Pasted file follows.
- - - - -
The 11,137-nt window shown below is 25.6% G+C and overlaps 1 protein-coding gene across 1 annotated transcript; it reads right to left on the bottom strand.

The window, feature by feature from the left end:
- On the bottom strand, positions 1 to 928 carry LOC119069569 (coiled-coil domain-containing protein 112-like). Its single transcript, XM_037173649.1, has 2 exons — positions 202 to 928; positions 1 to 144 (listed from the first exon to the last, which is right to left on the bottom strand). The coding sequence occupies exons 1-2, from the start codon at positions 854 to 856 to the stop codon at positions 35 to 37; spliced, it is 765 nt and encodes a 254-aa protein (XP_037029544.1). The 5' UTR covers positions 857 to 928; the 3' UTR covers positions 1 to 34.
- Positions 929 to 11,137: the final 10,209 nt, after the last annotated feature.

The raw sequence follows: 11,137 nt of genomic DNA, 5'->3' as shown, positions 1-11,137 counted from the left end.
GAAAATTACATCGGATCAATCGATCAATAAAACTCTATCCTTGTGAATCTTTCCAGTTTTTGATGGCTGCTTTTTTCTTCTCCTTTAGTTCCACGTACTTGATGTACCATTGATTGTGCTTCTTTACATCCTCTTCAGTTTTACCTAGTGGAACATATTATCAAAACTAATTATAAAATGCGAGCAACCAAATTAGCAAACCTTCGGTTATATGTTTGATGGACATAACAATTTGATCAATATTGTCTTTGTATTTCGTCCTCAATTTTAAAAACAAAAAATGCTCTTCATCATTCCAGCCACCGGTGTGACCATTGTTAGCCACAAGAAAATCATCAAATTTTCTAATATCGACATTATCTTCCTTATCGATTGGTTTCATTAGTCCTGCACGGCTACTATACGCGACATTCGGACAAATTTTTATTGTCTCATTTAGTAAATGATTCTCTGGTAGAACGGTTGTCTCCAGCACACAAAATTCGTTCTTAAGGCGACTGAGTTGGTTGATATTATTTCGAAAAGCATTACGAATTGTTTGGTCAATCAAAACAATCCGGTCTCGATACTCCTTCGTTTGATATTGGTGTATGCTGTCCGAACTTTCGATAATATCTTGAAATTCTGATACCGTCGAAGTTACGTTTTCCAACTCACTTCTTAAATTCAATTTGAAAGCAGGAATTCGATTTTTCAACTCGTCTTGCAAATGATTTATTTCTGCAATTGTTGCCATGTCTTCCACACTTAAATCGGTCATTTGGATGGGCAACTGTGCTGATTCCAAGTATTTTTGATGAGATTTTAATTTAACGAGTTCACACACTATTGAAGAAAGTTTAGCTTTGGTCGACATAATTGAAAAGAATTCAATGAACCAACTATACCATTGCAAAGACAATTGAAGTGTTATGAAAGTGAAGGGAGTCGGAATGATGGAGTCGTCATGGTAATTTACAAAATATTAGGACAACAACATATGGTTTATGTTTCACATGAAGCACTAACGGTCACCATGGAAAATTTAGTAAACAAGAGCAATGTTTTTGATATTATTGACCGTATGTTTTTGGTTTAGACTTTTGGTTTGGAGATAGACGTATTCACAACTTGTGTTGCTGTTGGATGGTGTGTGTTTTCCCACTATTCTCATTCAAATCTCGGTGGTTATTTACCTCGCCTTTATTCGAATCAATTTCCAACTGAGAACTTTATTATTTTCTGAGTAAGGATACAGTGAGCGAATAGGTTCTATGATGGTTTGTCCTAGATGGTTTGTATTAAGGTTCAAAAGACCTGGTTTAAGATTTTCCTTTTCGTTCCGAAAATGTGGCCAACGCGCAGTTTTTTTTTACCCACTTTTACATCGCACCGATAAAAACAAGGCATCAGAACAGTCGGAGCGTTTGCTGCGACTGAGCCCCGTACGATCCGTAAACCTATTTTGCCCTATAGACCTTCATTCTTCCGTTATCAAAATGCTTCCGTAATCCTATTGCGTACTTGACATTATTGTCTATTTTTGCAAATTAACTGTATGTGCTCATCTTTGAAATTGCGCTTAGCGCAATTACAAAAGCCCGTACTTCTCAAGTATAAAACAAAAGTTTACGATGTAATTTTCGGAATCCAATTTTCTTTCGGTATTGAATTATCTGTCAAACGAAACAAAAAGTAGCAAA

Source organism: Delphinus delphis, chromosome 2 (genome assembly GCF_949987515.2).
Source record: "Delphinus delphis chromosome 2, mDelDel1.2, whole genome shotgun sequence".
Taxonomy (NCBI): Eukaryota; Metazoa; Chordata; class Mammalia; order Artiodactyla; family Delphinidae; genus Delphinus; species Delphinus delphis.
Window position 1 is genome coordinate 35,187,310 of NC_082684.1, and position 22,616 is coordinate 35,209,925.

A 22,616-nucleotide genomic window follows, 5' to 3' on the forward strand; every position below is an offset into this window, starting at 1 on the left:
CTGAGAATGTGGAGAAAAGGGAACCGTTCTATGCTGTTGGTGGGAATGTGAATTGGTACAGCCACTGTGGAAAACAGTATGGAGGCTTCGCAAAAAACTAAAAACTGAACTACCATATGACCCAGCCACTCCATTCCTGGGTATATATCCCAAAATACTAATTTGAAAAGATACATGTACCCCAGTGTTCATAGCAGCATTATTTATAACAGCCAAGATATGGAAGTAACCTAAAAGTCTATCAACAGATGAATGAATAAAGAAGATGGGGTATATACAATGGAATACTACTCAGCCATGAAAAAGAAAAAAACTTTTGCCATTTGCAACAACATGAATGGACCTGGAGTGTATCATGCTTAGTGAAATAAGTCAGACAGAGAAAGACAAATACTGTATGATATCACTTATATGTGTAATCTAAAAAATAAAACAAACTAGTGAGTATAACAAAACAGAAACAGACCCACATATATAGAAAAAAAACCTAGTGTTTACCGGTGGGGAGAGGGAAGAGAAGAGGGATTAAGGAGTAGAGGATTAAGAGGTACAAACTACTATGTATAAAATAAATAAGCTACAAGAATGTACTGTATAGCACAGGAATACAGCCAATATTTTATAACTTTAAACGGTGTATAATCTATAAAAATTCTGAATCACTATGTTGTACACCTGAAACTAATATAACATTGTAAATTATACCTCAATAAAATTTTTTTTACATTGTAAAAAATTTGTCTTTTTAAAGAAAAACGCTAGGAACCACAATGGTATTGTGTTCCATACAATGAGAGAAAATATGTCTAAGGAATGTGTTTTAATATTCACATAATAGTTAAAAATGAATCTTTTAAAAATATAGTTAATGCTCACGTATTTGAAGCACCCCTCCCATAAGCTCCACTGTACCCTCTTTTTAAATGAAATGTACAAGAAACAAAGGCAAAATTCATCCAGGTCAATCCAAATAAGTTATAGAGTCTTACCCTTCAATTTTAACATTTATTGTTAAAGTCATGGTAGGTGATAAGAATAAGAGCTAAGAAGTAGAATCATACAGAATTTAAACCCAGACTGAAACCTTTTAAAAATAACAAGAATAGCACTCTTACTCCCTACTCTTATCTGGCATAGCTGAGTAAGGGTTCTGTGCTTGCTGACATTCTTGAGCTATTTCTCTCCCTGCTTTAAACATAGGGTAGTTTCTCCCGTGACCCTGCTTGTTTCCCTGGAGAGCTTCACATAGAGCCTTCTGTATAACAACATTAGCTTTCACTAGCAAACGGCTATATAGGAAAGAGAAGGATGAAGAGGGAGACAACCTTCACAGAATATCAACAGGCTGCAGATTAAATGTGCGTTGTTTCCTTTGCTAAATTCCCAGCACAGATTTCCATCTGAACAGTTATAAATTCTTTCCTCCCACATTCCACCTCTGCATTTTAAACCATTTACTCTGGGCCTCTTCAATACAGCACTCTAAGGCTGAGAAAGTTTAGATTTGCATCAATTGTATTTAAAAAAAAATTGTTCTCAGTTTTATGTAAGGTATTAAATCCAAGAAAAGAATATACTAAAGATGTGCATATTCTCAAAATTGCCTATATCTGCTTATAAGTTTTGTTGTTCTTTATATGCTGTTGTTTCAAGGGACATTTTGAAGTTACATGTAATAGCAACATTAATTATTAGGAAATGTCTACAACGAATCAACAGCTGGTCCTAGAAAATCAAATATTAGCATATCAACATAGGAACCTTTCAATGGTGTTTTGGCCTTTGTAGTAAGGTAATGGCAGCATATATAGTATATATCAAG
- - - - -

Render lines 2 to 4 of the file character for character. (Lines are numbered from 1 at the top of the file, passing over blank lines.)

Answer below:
The window, feature by feature from the left end:
- On the bottom strand, positions 1 to 928 carry LOC119069569 (coiled-coil domain-containing protein 112-like). Its single transcript, XM_037173649.1, has 2 exons — positions 202 to 928; positions 1 to 144 (listed from the first exon to the last, which is right to left on the bottom strand). The coding sequence occupies exons 1-2, from the start codon at positions 854 to 856 to the stop codon at positions 35 to 37; spliced, it is 765 nt and encodes a 254-aa protein (XP_037029544.1). The 5' UTR covers positions 857 to 928; the 3' UTR covers positions 1 to 34.
- Positions 929 to 11,137: the final 10,209 nt, after the last annotated feature.